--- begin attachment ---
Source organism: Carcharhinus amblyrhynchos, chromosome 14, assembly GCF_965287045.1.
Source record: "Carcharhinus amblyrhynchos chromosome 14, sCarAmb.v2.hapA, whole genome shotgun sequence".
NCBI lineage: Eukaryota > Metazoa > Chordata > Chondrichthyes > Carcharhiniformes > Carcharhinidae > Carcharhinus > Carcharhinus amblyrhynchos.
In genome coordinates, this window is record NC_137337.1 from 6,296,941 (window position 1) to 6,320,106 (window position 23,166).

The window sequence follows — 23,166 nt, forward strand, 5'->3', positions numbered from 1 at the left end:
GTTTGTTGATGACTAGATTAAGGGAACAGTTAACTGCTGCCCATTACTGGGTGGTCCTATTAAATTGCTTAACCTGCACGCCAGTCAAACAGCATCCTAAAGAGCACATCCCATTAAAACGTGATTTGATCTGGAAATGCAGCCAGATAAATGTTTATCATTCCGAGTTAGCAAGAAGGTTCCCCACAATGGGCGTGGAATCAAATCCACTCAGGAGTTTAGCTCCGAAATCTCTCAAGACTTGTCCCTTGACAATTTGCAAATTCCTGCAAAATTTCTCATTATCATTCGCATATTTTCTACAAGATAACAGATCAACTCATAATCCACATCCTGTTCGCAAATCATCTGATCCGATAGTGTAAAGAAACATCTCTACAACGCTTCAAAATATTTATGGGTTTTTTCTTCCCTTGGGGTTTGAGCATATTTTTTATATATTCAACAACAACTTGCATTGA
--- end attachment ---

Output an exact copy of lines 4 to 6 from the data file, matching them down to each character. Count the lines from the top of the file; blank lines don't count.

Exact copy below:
In genome coordinates, this window is record NC_137337.1 from 6,296,941 (window position 1) to 6,320,106 (window position 23,166).

The window sequence follows — 23,166 nt, forward strand, 5'->3', positions numbered from 1 at the left end:
GTTTGTTGATGACTAGATTAAGGGAACAGTTAACTGCTGCCCATTACTGGGTGGTCCTATTAAATTGCTTAACCTGCACGCCAGTCAAACAGCATCCTAAAGAGCACATCCCATTAAAACGTGATTTGATCTGGAAATGCAGCCAGATAAATGTTTATCATTCCGAGTTAGCAAGAAGGTTCCCCACAATGGGCGTGGAATCAAATCCACTCAGGAGTTTAGCTCCGAAATCTCTCAAGACTTGTCCCTTGACAATTTGCAAATTCCTGCAAAATTTCTCATTATCATTCGCATATTTTCTACAAGATAACAGATCAACTCATAATCCACATCCTGTTCGCAAATCATCTGATCCGATAGTGTAAAGAAACATCTCTACAACGCTTCAAAATATTTATGGGTTTTTTCTTCCCTTGGGGTTTGAGCATATTTTTTATATATTCAACAACAACTTGCATTGA